by Nedra Chandler (8-10 minute reading time)
Last night I read all 200+ pages of the newly-released “State of the American Workplace” report from Gallup and there are some great nuggets to notice in there.
The findings are based on more than 195,600 U.S. employees via the Gallup Panel and daily tracking in 2015 and 2016, and about 31 million respondents through their Q12 Client Database. The results reveal findings that won’t surprise those immersed in organizational development. Yet the actions suggested here are not yet front and center in this country. It’s time to bust some moves. Even small shifts will move us toward significant improvements.
The report says leaders of U.S. organizations must:
- design and deliver a compelling and authentic employer brand
- take employee engagement from a survey to a cultural pillar that improves performance
- approach performance management in ways that motivate employees
- offer benefits and perks that influence attraction and retention
- enable people to work successfully from locations besides the office
- construct office environments that honor privacy while encouraging collaboration
- improve clarity and communication for employees who work on multiple teams
The themes workers told Gallup were: “we want our work to have meaning and purpose; to use our talents and strengths and to have at least part of each day spent on doing what we each do best. We want to learn and develop and we want our jobs to fit our lives.”
It made me laugh to see the point made on p. 9 that one thing organizations should not do is sit and wait for millennials to “get older and start behaving like baby boomers.”
What does “engagement” mean?
“Gallup measures employee engagement using a 12-element survey (Gallup’s Q12) rooted in employees’ performance development needs. When those needs are met, says Gallup, employees become emotionally and psychologically attached to their work and workplace. As a result, their individual performance soars, and they propel their team and organization to improved crucial outcomes such as higher levels of productivity, safety and quality.” (p. 62)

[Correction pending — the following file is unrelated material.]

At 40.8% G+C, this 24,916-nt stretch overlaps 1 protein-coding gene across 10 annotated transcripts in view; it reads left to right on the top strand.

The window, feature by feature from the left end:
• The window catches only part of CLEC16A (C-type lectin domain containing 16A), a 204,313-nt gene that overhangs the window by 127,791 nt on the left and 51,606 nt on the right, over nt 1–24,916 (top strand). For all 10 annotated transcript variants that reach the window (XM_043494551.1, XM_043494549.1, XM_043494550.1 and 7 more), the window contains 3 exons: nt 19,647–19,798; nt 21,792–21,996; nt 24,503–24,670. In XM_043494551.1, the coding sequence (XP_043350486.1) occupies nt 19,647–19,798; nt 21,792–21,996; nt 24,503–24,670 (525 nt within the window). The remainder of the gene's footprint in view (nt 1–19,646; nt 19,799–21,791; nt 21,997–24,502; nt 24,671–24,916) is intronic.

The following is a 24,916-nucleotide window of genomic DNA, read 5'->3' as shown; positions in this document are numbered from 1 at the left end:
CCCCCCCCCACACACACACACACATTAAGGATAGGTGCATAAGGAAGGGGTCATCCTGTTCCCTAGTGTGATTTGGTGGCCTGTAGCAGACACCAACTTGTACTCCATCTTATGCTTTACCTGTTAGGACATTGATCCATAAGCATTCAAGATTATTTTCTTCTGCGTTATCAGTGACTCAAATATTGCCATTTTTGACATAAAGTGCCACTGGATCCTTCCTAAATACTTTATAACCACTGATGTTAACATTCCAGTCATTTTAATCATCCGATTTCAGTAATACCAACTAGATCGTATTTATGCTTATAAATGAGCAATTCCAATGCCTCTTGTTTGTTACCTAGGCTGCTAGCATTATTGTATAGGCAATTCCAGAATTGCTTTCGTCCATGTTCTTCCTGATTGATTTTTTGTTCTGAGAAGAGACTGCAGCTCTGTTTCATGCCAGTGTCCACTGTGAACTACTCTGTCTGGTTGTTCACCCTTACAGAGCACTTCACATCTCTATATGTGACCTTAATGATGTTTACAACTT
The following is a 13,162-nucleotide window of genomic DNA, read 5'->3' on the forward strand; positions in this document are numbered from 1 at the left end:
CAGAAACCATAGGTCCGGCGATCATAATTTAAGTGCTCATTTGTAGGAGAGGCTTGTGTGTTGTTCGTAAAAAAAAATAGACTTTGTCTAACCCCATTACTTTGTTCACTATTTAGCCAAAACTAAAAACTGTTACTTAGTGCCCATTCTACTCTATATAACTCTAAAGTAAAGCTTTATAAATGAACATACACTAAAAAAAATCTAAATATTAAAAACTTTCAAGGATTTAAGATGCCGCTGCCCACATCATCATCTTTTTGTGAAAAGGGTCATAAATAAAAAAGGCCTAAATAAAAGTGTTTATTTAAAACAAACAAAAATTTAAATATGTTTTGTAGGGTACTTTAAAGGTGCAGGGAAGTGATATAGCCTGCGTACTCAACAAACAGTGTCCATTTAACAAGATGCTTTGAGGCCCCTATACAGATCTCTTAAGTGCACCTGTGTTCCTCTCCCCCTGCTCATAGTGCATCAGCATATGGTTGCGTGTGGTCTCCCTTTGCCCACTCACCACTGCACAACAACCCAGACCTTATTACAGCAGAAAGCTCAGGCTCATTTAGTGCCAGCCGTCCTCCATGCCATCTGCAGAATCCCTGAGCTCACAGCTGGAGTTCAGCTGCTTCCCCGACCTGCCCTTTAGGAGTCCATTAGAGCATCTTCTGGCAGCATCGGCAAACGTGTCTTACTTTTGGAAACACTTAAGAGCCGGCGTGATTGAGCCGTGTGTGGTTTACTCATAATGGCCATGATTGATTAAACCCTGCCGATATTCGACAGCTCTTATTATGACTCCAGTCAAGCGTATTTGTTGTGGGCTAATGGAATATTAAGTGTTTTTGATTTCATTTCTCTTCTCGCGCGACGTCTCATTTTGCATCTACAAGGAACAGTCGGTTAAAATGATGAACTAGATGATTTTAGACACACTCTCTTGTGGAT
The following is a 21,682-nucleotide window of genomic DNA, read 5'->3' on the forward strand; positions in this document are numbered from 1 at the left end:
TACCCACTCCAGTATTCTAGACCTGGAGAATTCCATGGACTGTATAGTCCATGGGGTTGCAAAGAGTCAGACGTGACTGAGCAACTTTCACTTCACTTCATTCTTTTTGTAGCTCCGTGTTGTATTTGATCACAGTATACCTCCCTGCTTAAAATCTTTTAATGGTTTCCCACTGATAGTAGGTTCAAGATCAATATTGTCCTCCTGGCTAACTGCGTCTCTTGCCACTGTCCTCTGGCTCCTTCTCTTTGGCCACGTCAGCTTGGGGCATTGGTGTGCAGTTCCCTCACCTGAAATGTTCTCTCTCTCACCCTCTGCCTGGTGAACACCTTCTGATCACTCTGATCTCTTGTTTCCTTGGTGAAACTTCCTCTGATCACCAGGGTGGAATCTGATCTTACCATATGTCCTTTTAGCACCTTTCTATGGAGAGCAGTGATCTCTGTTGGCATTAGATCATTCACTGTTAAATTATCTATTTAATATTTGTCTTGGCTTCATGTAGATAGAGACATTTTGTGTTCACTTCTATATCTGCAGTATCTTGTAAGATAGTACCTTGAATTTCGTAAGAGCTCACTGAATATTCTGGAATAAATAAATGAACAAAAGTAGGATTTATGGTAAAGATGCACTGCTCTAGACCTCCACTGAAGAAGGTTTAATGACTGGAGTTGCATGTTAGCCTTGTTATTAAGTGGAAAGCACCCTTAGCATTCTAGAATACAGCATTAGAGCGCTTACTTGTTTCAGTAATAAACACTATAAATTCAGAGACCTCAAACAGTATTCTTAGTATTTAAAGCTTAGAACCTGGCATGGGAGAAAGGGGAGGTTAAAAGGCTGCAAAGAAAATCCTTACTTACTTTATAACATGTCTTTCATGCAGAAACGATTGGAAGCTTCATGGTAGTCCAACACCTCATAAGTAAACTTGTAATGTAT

The four levels of performance development needs are:
1. basic needs
2. individual needs
3. teamwork needs
4. personal growth needs
The report points out that attending to the first 3 levels help create a working environment of trust and respect that in turn supports each individual and team toward awareness and development in the fourth level — personal growth.
The authors emphasize that managers must become coaches and attend to all four levels through “frequent, focused, future-oriented” coaching conversations. I agree with this. Just imagine how this shift from the (awful) annual, backward-looking official performance review to this new approach will animate organizations in the best possible ways.
These findings resonated with me. While reading it, I re-lived some uncomfortable flashback memories of losing my composure at work way too often – especially near the end of my own hellacious management job inside a government agency.
If it weren’t for my own professional coach — Rebecca Johns – whom I was able to hire with federal grant dollars to support me and all staff on our team, I might still be stuck in a mismatch/bad fit job, not feeling or seeing opportunities that were present in my work and life – mostly as a result of being too stressed to show up as my best self.
The most interesting aha to me of all in this detailed report is that fully 4 of Gallup’s 6 overall themes presented at the front are about the value of coaching – internally delivered (again, frequent, focused and future-oriented) and developmental coaching.
The takeaway for me is that it is clearly time to invest more resources into serving each other internally as development partners in our workplaces while we serve customers, end users and stakeholders in the same committed ways, externally.
From my vantage point as an external coach to government leaders, I see this as massive mindset shift that has yet to be realized.
Summary of 6 Calls To Action
My summary and word choice on of Gallup’s 6 big- picture calls to action follow, with Jim Clifton’s quotes in italics below each.